You play as a group of adventurers visiting Mount Fuji, which just erupted! Now you must escape to the village before the lava catches up to you.
In Fuji, players are placed into the boots of adventurers out to hike the mighty Mount Fuji. The only problem? The mountain has just erupted, sending hot liquid magma pouring down the slopes! Grab your friends and run for the village, and try to make it out alive with your whole party. Read on to see if Fuji is erupting with fun, or if it’s pyroclastic flow is more of a dribble.
Players in Fuji must all get out alive. If anyone gets overtaken by the lava, or runs out of stamina completely, his character dies.
The first thing I want to talk about is the art of Fuji, because it’s amazing and what first caught my eye. Fuji has the kind of art that has the potential to make board game enthusiasts want to play it without even hearing about what kind of game it is—in other words: it has great shelf appeal. The components inside that box are also good quality, and each of the mountain cards are individually illustrated and frame-worthy, if not for the dice requirements at the bottom (more on that later). The locations all show spots on the mountain, from dilapidated pagodas to unkempt bridges and forests, all hauntingly beautiful. And, due to the oncoming flood of lava, thankfully abandoned. The four character cards have a bit of a comic book feel, in a good way, and the iconography is easy to learn.
The easy-to-learn iconography is good because the main objective (moving your character off of the mountain) is confusing to explain, or at least was difficult for me. First, players roll their dice behind their screen. Then they choose a tile 0-3 spaces away and place a destination token on it. Based on what a player rolls rolled, he’ll want to choose his prospective destination carefully.
Using the cards above as an example, the top left card indicates pink-colored dice or dice showing 5 pips count towards a player’s movement. Likewise, using the bottom right card as an example, only blue dice with 1 to 3 pips showing count. This is a player’s movement score, and in order to be able to move, players have to have a higher score on their destination card than their neighboring teammate’s scores. That is, a player’s pink and 5 dice need to be higher than the person on his left and on his right score with pink and 5-numbered dice.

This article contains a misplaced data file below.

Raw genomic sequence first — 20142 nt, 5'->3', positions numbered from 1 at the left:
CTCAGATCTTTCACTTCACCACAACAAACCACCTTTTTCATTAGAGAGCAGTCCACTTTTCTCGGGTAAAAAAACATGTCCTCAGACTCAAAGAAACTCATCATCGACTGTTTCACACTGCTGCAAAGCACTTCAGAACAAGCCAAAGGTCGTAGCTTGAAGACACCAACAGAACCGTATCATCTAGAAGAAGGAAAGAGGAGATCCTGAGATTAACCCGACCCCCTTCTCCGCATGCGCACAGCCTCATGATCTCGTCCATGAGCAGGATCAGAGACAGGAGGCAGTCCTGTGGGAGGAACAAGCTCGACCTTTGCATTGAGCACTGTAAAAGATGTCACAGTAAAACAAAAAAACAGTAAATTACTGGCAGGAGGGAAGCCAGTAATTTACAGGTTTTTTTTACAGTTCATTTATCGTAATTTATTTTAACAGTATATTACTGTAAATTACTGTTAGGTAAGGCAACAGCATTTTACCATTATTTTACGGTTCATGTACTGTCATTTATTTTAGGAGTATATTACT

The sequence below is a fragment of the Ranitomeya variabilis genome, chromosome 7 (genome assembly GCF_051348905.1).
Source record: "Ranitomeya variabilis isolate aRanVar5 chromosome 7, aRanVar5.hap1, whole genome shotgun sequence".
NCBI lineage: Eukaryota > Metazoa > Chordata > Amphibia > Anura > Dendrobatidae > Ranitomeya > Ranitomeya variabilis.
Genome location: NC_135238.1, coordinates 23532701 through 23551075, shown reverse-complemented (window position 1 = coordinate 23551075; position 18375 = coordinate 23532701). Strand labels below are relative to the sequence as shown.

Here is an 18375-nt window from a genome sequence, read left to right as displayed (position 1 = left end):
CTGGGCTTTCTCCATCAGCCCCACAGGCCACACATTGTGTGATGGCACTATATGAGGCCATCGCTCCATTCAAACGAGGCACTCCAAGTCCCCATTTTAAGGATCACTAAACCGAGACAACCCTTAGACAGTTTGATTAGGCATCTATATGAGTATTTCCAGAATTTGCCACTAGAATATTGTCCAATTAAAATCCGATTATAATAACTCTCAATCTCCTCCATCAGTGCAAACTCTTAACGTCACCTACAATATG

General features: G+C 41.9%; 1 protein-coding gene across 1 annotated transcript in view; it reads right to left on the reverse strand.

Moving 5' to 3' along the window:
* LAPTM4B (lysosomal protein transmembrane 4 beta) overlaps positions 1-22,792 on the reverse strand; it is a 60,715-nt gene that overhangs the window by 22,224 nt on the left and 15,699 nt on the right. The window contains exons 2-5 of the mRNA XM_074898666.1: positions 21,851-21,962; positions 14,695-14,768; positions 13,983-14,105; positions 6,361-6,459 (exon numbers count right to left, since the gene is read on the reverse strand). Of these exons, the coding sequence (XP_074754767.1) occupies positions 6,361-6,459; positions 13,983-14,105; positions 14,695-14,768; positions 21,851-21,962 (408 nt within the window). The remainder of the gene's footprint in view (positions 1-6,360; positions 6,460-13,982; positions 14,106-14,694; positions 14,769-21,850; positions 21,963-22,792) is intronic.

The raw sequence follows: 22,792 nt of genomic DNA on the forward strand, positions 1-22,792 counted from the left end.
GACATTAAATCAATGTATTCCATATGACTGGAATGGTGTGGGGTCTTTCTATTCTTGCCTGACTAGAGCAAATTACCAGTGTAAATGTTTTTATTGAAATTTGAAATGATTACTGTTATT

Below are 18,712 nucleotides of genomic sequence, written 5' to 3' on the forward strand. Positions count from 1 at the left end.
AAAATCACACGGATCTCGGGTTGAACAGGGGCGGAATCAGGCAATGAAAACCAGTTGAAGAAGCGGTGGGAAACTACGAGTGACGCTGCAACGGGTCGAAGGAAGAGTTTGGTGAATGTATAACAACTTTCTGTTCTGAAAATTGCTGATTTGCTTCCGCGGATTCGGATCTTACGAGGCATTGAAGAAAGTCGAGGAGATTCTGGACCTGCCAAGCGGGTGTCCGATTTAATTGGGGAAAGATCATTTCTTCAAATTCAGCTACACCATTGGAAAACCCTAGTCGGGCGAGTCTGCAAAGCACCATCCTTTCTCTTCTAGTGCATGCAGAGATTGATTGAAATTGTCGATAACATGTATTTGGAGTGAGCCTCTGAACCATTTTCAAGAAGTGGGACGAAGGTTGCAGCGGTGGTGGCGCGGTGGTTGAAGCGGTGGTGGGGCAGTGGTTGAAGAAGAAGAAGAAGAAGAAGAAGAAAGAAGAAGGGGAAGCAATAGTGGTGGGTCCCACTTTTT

Still with me? Ok so after a player moves, he calculates his stamina loss, based on his movement score versus the highest movement score next to him. If there’s a large gap, he loses little-to-no stamina. If there is little-to-no gap, then he can lose a lot of stamina, depending on which of the four difficulty settings he’s playing on.
While I appreciate the move to get rid of the possibility of one player dominating the strategy—or “Quarterbacking” in a cooperative game—I really feel like the rules need to be made clearer with a glossary, or the main mechanic needs a little retooling. It took me a full three or four read-throughs before I felt like I grasped the core mechanic enough to write a review. Another problem is the fact that when you pull down the shades of that core mechanic, you’re left with essentially a cooperative roll-and-move game.
Fuji deserves praise for everything they include in the box, however. Besides the already mentioned four different difficulty levels, the game gives you more skill cards than you’ll use in one game, and depending on the scenario you choose and number of players, more mountain and village cards than you need, too. Also, it comes with seven different scenarios in the box to choose from, or players have the freedom to make up their own mountain and village grid as they see fit. Games that include more cards than are needed, or extra baggies for organization (which Fuji also does) deserve to be praised for that excellent design choice.
In the end, Fuji is a game that felt like it was going to be amazing, but fell short in practice. The art and components really drew me in, but the frustration of parsing the rules and then the whole not getting to move a few times a game and almost dying from it was really detrimental to the fun of it all. I would say, if cooperative games are your thing but you want to eliminate the “quarterback” title, you could give it a try. Just make sure to read the rules carefully, and try to keep the lava far behind you!
A review copy was provided by Capstone Games.
+Cooperative Game that eliminates "Quarterbacking"
+Great art and components
+Does a good job of instilling fear of the creeping lava
-Rulebook needs some clarity
-Frustrating to not get to move